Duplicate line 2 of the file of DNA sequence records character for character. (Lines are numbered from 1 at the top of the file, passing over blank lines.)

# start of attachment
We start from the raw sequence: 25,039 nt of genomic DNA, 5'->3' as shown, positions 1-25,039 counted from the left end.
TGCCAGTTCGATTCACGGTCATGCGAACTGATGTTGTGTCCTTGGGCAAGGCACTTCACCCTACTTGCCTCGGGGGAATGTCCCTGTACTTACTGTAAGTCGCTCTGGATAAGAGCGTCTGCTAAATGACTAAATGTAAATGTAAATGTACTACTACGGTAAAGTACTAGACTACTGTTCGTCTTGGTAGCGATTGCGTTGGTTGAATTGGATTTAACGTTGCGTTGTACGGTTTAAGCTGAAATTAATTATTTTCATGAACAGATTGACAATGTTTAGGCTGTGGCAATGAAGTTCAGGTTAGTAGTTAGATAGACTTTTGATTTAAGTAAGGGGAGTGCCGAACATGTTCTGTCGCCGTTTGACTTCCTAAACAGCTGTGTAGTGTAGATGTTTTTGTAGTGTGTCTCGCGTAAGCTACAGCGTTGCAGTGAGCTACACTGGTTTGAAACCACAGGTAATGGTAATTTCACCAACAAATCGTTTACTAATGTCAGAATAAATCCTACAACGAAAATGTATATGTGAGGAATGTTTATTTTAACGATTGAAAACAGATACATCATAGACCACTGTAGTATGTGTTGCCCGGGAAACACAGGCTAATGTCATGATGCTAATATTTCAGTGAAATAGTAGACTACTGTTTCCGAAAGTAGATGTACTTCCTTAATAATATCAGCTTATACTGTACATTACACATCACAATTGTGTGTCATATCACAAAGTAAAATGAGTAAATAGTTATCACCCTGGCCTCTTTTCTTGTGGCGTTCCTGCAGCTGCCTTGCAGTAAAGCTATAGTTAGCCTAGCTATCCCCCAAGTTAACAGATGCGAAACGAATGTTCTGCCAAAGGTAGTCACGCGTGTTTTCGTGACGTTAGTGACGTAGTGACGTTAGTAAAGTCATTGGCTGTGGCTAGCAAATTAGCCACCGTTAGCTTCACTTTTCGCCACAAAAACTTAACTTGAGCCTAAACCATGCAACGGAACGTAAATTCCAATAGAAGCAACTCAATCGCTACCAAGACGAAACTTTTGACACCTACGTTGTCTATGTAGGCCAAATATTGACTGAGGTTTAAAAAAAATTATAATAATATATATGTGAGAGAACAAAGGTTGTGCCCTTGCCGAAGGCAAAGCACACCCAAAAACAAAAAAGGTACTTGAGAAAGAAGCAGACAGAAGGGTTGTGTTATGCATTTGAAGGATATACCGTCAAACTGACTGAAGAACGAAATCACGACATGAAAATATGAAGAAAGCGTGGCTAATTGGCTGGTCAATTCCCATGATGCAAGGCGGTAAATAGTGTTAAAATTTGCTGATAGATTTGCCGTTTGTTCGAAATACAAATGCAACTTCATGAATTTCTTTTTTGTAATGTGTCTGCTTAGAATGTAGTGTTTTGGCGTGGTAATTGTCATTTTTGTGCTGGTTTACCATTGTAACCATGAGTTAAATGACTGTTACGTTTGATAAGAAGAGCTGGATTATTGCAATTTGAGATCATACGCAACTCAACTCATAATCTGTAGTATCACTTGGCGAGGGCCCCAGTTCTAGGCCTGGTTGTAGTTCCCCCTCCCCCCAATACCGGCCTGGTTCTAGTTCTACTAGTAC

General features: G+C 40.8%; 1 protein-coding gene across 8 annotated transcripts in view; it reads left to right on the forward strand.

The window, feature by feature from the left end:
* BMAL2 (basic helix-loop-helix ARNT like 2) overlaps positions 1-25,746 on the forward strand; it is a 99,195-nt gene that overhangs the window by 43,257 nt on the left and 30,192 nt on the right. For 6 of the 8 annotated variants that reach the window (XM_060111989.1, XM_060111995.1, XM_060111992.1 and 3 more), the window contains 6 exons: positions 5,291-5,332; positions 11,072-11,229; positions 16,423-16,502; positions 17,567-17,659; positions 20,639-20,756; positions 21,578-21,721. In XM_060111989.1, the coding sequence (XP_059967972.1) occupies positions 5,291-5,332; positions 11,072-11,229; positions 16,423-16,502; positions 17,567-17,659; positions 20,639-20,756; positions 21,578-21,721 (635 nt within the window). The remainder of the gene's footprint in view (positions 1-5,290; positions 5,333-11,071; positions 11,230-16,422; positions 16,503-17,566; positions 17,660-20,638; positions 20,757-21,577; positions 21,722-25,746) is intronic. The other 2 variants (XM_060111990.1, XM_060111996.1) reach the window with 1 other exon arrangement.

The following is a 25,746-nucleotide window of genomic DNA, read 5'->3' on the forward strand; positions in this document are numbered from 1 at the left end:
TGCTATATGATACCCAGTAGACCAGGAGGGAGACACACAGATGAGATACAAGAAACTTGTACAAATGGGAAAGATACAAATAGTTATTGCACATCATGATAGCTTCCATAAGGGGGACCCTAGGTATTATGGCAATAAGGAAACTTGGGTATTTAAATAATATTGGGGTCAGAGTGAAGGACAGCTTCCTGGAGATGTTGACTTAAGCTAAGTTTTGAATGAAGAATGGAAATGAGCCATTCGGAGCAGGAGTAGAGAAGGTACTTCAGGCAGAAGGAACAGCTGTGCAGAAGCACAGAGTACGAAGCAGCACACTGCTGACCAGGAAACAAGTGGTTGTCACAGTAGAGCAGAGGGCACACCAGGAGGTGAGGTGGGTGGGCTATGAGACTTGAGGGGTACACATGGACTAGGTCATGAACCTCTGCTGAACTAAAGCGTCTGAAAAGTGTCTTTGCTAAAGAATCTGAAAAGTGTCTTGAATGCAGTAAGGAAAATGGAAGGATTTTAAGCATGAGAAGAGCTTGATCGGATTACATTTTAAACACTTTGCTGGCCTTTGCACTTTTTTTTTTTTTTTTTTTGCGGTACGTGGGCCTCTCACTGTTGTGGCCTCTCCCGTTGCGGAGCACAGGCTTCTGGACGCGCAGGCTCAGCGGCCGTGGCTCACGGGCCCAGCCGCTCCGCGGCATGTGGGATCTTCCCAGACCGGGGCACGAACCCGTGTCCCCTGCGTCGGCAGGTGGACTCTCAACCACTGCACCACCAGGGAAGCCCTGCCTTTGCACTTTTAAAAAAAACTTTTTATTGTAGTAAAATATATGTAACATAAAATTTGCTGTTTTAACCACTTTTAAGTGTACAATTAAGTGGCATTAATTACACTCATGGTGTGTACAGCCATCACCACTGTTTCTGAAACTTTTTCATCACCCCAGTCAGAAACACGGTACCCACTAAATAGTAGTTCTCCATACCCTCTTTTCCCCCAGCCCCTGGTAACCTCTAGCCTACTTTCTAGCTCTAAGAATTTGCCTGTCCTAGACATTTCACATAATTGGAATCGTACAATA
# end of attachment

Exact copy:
TGCCAGTTCGATTCACGGTCATGCGAACTGATGTTGTGTCCTTGGGCAAGGCACTTCACCCTACTTGCCTCGGGGGAATGTCCCTGTACTTACTGTAAGTCGCTCTGGATAAGAGCGTCTGCTAAATGACTAAATGTAAATGTAAATGTACTACTACGGTAAAGTACTAGACTACTGTTCGTCTTGGTAGCGATTGCGTTGGTTGAATTGGATTTAACGTTGCGTTGTACGGTTTAAGCTGAAATTAATTATTTTCATGAACAGATTGACAATGTTTAGGCTGTGGCAATGAAGTTCAGGTTAGTAGTTAGATAGACTTTTGATTTAAGTAAGGGGAGTGCCGAACATGTTCTGTCGCCGTTTGACTTCCTAAACAGCTGTGTAGTGTAGATGTTTTTGTAGTGTGTCTCGCGTAAGCTACAGCGTTGCAGTGAGCTACACTGGTTTGAAACCACAGGTAATGGTAATTTCACCAACAAATCGTTTACTAATGTCAGAATAAATCCTACAACGAAAATGTATATGTGAGGAATGTTTATTTTAACGATTGAAAACAGATACATCATAGACCACTGTAGTATGTGTTGCCCGGGAAACACAGGCTAATGTCATGATGCTAATATTTCAGTGAAATAGTAGACTACTGTTTCCGAAAGTAGATGTACTTCCTTAATAATATCAGCTTATACTGTACATTACACATCACAATTGTGTGTCATATCACAAAGTAAAATGAGTAAATAGTTATCACCCTGGCCTCTTTTCTTGTGGCGTTCCTGCAGCTGCCTTGCAGTAAAGCTATAGTTAGCCTAGCTATCCCCCAAGTTAACAGATGCGAAACGAATGTTCTGCCAAAGGTAGTCACGCGTGTTTTCGTGACGTTAGTGACGTAGTGACGTTAGTAAAGTCATTGGCTGTGGCTAGCAAATTAGCCACCGTTAGCTTCACTTTTCGCCACAAAAACTTAACTTGAGCCTAAACCATGCAACGGAACGTAAATTCCAATAGAAGCAACTCAATCGCTACCAAGACGAAACTTTTGACACCTACGTTGTCTATGTAGGCCAAATATTGACTGAGGTTTAAAAAAAATTATAATAATATATATGTGAGAGAACAAAGGTTGTGCCCTTGCCGAAGGCAAAGCACACCCAAAAACAAAAAAGGTACTTGAGAAAGAAGCAGACAGAAGGGTTGTGTTATGCATTTGAAGGATATACCGTCAAACTGACTGAAGAACGAAATCACGACATGAAAATATGAAGAAAGCGTGGCTAATTGGCTGGTCAATTCCCATGATGCAAGGCGGTAAATAGTGTTAAAATTTGCTGATAGATTTGCCGTTTGTTCGAAATACAAATGCAACTTCATGAATTTCTTTTTTGTAATGTGTCTGCTTAGAATGTAGTGTTTTGGCGTGGTAATTGTCATTTTTGTGCTGGTTTACCATTGTAACCATGAGTTAAATGACTGTTACGTTTGATAAGAAGAGCTGGATTATTGCAATTTGAGATCATACGCAACTCAACTCATAATCTGTAGTATCACTTGGCGAGGGCCCCAGTTCTAGGCCTGGTTGTAGTTCCCCCTCCCCCCAATACCGGCCTGGTTCTAGTTCTACTAGTAC